If there is a single, currently active K-pop group that has defined their image the strongest, LE SSERAFIM would be a strong contender. Since their debut ago nearly to the date, the group has established that they are all about serving high fashion model looks, and empowerment. So it’s no surprise that the lead single from their newest album, UNFORGIVEN, would follow down that well-beaten path.
This time around, the girls of LE SSERAFIM take to the wild, wild west with their sound, including a sample of the legendary film composer Ennio Morricone’s theme for the classic spaghetti western film, The Good, The Bad and the Ugly. It’s a nice little touch, bringing a fresh element and something different to the group. Morricone wasn’t the only legend the group tapped for this song; Nile Rodgers is technically a feature on this song, but you would be forgiven for not hearing that. There is a Western-influenced riff that reappears throughout the song, and that’s pretty much the extent of Rodgers’ involvement. He’s not even credited as a writer or producer for the track, and honestly, this was such a missed opportunity to make this a true collaboration between a sensation like LE SSERAFIM and a legend in the industry. The track as a whole feels like a group’s debut single “FEARLESS” and their last comeback single “ANTIFRAGILE”, mashed together with touches of the Old West.
Going back to their established image, the lyrics of “UNFORGIVEN” are something we’ve seen plenty of from LE SSERAFIM; Declarations of how strong they are and how nothing will get in their way. They sing of how they’re proudly embracing becoming the villain by not apologizing for who they are, and rejecting what society expects of them. Now, I’m not saying that songs that empower the artist and the listeners are bad at all, it’s just that LE SSERAFIM keep saying it in the same, surface-level way. The repetition and the mantra-like way their lyrics aren’t as memorable and seem to just serve the purpose of being catchy, which is fine if they are going for that, but I don’t think they are. While they sing of breaking molds, they are unfortunately trapping themselves in one of their own creation. The comparisons to their previous singles are valid here too, with the title of the song being repeated so many times, instead of being catchy, it feels redundant.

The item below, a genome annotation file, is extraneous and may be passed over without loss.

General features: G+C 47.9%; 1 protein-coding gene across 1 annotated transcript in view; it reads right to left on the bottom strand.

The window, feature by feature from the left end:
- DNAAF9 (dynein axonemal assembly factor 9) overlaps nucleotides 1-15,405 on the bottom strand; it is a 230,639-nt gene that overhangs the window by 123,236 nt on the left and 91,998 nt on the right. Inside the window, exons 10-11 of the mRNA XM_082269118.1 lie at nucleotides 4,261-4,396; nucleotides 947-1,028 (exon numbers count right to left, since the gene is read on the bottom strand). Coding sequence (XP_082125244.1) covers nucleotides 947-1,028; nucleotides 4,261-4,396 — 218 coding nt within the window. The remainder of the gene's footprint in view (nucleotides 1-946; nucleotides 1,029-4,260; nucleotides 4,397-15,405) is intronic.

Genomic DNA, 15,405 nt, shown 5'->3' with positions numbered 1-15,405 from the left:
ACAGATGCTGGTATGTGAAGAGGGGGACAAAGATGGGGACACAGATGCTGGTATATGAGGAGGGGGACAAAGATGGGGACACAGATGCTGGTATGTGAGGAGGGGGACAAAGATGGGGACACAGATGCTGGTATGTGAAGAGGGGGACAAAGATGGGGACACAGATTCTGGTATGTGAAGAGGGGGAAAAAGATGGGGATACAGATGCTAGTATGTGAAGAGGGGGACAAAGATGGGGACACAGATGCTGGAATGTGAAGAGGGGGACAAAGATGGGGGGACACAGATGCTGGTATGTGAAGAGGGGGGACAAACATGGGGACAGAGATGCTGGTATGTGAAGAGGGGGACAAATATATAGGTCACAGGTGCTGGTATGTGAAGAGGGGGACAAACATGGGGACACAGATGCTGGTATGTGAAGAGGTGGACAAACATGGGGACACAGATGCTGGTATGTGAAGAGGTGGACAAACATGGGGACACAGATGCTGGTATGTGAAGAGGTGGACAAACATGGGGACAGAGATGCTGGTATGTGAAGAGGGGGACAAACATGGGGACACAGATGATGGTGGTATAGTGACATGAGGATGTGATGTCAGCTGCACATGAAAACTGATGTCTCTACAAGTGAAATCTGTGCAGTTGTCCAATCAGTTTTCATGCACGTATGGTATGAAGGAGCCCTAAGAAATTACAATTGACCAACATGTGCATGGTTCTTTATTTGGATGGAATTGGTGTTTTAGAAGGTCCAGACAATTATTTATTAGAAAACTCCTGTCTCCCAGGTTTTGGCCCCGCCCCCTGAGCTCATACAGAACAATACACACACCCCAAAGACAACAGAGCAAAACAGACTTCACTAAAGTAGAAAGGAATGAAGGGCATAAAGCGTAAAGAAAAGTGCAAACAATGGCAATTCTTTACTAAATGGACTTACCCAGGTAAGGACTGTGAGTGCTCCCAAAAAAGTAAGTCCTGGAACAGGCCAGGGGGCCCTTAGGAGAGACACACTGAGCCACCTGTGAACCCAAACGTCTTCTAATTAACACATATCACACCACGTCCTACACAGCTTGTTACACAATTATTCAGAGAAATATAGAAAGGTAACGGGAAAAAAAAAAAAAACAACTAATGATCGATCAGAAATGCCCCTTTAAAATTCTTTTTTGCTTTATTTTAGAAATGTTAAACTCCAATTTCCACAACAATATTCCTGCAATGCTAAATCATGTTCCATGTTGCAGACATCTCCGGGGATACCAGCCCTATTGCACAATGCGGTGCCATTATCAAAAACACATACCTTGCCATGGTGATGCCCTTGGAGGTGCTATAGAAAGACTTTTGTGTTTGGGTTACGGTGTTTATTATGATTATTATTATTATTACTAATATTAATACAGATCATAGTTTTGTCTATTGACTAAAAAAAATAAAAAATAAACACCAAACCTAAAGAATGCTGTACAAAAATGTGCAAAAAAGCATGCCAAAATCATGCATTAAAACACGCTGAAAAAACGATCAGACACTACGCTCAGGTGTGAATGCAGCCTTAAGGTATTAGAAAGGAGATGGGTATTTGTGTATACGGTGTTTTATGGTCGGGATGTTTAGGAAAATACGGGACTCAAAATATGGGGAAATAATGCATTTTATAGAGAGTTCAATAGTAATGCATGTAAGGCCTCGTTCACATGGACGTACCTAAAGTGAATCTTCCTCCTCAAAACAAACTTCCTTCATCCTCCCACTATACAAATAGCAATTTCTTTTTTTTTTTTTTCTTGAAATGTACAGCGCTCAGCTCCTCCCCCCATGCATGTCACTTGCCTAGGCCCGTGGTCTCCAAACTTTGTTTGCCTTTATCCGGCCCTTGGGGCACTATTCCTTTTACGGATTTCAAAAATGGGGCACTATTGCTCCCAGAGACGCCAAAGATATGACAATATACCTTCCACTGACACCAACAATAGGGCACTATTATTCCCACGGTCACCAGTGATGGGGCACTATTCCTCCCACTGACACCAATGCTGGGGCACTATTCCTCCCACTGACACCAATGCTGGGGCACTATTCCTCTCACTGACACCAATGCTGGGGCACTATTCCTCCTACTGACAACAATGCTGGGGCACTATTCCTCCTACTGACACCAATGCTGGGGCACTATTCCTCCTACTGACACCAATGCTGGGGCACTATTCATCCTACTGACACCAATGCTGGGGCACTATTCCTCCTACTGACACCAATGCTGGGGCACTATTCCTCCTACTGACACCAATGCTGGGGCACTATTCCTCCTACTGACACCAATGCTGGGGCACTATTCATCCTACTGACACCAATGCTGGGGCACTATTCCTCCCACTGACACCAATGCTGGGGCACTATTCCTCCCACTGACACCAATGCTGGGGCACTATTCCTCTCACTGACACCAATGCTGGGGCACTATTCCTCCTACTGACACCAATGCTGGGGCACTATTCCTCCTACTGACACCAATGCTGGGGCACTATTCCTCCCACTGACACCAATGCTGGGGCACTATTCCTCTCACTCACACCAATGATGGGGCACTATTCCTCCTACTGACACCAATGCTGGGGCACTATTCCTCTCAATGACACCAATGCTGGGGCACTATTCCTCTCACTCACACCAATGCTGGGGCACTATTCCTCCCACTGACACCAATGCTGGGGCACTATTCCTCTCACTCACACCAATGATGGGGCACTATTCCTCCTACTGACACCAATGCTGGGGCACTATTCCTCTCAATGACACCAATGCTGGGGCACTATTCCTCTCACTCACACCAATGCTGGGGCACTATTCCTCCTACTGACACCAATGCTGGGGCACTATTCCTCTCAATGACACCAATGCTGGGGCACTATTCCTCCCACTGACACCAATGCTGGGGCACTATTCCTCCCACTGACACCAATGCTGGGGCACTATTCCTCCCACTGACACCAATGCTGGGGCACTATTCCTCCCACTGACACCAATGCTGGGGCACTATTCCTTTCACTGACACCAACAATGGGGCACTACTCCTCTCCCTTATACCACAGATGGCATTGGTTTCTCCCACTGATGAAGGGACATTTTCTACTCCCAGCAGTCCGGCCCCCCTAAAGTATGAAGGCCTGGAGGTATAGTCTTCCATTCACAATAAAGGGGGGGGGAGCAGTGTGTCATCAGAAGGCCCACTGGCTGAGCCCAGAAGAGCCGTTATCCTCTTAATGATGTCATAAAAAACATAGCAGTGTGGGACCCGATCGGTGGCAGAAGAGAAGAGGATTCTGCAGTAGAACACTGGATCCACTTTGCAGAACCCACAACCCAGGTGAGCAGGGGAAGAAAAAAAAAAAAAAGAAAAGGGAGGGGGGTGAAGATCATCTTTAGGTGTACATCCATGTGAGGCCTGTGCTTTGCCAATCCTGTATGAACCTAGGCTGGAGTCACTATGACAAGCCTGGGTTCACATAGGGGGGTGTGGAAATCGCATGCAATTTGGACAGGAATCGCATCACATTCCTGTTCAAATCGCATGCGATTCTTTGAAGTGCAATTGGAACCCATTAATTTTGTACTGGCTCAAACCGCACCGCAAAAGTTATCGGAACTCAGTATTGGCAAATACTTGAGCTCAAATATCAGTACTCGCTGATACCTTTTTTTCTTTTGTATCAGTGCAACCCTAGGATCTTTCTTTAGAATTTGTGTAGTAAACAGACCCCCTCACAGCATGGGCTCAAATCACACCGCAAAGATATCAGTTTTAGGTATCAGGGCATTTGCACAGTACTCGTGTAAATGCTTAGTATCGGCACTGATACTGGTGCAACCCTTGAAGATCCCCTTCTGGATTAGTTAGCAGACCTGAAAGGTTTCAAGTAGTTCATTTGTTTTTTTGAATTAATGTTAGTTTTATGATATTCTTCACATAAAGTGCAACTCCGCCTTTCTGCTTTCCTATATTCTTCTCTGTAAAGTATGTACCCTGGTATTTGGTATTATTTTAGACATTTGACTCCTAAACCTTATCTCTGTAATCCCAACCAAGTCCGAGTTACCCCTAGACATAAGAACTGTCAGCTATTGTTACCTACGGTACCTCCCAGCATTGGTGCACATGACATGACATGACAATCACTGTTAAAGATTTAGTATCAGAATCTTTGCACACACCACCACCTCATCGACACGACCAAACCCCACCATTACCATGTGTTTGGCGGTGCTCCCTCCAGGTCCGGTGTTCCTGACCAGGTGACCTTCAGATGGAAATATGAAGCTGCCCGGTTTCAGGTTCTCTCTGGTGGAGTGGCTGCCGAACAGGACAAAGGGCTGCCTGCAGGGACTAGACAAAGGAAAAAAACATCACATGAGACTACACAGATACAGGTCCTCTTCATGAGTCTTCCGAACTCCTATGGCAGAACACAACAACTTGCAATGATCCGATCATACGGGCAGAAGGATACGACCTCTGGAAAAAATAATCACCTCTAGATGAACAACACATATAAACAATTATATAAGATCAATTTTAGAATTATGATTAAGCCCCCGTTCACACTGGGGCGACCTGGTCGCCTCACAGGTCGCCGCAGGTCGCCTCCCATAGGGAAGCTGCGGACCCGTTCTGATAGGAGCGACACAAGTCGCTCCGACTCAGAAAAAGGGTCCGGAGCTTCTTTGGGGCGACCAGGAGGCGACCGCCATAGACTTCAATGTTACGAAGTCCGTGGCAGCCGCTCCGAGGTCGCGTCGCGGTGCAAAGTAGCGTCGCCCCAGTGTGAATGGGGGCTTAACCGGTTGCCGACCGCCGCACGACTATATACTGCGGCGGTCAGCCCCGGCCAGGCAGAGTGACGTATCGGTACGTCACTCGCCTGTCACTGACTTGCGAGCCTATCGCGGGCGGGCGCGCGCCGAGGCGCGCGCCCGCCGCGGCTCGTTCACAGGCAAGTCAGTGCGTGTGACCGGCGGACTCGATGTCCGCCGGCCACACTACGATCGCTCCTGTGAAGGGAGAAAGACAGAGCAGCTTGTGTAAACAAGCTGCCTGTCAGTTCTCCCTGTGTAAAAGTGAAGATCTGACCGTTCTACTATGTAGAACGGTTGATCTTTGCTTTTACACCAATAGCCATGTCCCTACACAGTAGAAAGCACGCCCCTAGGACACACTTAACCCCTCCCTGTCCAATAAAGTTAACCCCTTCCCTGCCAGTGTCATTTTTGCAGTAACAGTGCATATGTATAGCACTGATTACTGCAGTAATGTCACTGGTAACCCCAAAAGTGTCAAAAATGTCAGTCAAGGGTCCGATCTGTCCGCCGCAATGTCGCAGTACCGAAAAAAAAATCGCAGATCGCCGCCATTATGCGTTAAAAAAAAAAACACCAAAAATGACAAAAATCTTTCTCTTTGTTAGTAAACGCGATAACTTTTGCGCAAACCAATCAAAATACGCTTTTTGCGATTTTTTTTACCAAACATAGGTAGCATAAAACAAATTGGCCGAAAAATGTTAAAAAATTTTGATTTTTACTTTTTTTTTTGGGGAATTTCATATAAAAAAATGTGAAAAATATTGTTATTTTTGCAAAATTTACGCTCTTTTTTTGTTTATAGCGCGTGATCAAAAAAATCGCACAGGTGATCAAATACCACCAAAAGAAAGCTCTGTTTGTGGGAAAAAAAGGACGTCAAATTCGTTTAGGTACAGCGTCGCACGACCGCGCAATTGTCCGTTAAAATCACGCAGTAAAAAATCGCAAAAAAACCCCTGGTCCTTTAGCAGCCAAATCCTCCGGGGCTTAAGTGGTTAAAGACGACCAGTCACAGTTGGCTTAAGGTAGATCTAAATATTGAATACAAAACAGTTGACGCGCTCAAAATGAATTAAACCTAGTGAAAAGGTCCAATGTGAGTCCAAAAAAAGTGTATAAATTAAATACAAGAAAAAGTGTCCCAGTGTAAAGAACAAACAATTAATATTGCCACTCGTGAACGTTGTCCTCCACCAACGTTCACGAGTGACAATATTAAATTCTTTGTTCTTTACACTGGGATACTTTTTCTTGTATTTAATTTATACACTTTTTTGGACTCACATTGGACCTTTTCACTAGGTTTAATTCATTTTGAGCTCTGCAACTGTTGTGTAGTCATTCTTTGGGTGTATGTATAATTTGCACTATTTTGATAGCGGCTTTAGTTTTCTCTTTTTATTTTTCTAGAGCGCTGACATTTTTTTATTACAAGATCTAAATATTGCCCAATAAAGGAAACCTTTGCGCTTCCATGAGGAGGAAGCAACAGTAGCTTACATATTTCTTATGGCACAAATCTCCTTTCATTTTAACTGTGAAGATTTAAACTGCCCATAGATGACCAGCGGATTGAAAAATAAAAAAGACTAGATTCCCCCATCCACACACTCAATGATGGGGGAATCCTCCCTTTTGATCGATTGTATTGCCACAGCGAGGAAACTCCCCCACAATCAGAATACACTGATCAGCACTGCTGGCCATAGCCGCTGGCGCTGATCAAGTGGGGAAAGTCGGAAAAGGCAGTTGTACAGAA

It is great that LE SSERAFIM has such a strong sense of who they are as a group, as it can take a while for a group to get their footing. In their case however, it feels like they’ve trapped themselves in a cycle of suave and stylish, but same-sounding releases, and with the massive amount of talent each member of this group has, it would be an absolute shame to not showcase that to it’s fullest potential, and also let the group get below the surface and show listeners more of who they truly are.